Ethereum, the world’s second-largest cryptocurrency, has crossed over 100 million tokens in circulation, according to CoinMarketCap, renewing concerns about the eroding value of the currency.
While Ethereum has opted not to set an upper limit on its total coin supply, the blockchain network’s community is worried about how an oversupply could depress prices and scare away speculators and miners. This could be disastrous for the network.
Ether’s total supply has grown around 10 percent per year. Bitcoin, the number one cryptocurrency based on market value, has a supply of 17 million coins, with a cap of 21 million.
Demand and supply in the crypto world works similarly to the physical world: For a price of a commodity to rise, there must be scarcity in supply. If a currency is constantly being printed, it cannot be scarce.
The same goes for ether, the currency of Ethereum: The more coins there are in circulation, the less scarce the currency is, which means it loses value. Ethers are the “fuel” for running decentralized applications on the Ethereum blockchain. They can be used to pay for transaction fees and computational services on the network. They can also be bought and sold for trading.
While capping a token’s supply may make it more valuable, this measure also has downsides. For example, it may end up as purely a speculative product when demand far outstrips supply.
Ethereum founder Vitalik Buterin has dabbled with the idea of setting a cap of around 144 million ethers recently, but nothing has been cast in stone so far.
Ethereum faces other problems
This supply issue compounds with other concerns the network faces, including scalability problems. The Ethereum community has been calling for the network to transition into a new form that consumes less energy and processes more transactions, among other benefits.
Bitcoin and Ethereum now process around six transactions per second. In comparison, large payment networks like Visa process thousands of transactions per second.
At a recent event, Buterin said that solutions like proof-of-stake, which is a new way of validating transactions on a blockchain, will allow Ethereum to process 1 million transactions per second and potentially more than 100 million transactions per second.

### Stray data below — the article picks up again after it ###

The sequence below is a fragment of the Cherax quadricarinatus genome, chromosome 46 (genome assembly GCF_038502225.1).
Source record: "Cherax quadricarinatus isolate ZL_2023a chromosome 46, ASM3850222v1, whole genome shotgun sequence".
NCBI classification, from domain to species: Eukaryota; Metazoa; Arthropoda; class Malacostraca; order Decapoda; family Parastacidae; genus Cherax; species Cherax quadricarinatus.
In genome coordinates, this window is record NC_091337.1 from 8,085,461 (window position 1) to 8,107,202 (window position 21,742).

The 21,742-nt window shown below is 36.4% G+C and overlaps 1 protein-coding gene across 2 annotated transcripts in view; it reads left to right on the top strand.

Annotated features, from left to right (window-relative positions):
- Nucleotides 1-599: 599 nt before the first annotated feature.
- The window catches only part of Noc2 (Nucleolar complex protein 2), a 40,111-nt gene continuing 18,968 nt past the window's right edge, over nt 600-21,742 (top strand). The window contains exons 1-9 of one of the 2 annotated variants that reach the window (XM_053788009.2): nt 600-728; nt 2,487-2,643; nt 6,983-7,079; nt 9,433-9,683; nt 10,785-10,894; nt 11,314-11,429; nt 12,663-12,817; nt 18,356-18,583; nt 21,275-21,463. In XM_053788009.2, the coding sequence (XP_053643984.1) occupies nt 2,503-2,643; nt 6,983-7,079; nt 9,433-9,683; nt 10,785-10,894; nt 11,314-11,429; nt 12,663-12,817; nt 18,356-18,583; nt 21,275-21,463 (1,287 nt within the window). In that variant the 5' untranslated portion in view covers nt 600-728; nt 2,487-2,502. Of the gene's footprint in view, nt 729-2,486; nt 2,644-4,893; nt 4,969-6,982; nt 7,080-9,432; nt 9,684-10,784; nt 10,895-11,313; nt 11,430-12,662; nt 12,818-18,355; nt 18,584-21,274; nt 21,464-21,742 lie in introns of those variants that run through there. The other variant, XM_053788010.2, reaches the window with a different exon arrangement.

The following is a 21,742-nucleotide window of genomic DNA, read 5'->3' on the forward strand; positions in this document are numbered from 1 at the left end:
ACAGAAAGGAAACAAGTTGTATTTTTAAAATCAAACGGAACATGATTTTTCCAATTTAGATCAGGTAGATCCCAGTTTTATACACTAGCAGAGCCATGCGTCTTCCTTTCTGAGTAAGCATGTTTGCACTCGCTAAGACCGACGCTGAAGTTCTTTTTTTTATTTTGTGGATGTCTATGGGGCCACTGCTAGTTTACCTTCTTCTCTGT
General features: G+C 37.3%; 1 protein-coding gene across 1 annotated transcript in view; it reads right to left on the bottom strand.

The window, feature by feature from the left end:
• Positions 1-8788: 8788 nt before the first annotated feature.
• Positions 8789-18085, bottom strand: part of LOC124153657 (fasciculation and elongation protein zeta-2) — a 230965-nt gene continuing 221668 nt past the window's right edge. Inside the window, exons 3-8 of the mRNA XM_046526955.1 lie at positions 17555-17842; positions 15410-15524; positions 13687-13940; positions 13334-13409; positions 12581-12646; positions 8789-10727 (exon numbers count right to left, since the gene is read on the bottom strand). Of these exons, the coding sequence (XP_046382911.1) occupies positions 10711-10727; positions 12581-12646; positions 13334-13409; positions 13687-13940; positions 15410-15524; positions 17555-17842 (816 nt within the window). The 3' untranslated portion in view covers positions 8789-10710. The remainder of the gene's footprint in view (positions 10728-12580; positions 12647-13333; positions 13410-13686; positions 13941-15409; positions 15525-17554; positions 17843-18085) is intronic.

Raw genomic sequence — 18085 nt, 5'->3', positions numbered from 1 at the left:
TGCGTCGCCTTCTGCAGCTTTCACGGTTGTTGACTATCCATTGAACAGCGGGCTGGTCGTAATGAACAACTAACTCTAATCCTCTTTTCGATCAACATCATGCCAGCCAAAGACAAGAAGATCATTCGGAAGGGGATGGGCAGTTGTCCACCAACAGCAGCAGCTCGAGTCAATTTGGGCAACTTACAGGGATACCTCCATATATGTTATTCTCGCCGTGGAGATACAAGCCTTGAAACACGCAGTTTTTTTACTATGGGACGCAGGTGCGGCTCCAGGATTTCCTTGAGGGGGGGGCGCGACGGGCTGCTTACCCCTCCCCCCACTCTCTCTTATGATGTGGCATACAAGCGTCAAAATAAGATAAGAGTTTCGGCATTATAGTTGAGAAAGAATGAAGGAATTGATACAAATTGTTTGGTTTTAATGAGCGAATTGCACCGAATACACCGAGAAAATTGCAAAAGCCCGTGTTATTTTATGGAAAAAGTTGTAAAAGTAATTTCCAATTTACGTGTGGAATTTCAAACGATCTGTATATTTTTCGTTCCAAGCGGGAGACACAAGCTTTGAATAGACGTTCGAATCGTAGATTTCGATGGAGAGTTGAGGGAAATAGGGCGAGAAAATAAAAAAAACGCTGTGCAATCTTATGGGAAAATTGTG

Proof-of-stake, sharding, and “validators”
In a conference held by Singapore blockchain company Kyber Network last week, Buterin shared an update on another solution for Ethereum’s scalability problem: “sharding.”
A shard is the small part of a whole, and sharding is the act of breaking something down into portions. In blockchain terms, sharding would split Ethereum into many partitions, and spread the responsibility of verifying transactions between them. As such, it’s no longer necessary for the entire network to verify every activity.
With sharding and its parallel processing of transactions, the network’s bandwidth and transaction speed increases.
The verification of the transactions would have to be done by validators who, among other responsibilities, approve transactions and receive rewards for every block added to the chain.
The updated network could move away from mining-related problems, such as mining pools becoming centralized by giants using specialized hardware.
“This is to encourage diversity and […] a decentralized structure,” Buterin explained.
Competition is heating up
Alternative blockchain protocols that aim to compete with Ethereum have emerged. EOS, which raised the largest initial coin offering seen to date at US$4 billion, is one such competitor.
For now though, it seems Ethereum is still the top provider for smart contract-related blockchain projects. It is said that 94 out of the top 100 blockchain projects have launched on Ethereum. The network has a strong developer base, with about 250,000 developers building on the platform so far. As such, it will be a challenge for other up-and-coming decentralized application protocols to compete with that.
As promising as EOS sounds, it will be some time before it can build on its base of developers. However, it has already begun creating its community by offering hackathons and giving handsome rewards to fix its issues.
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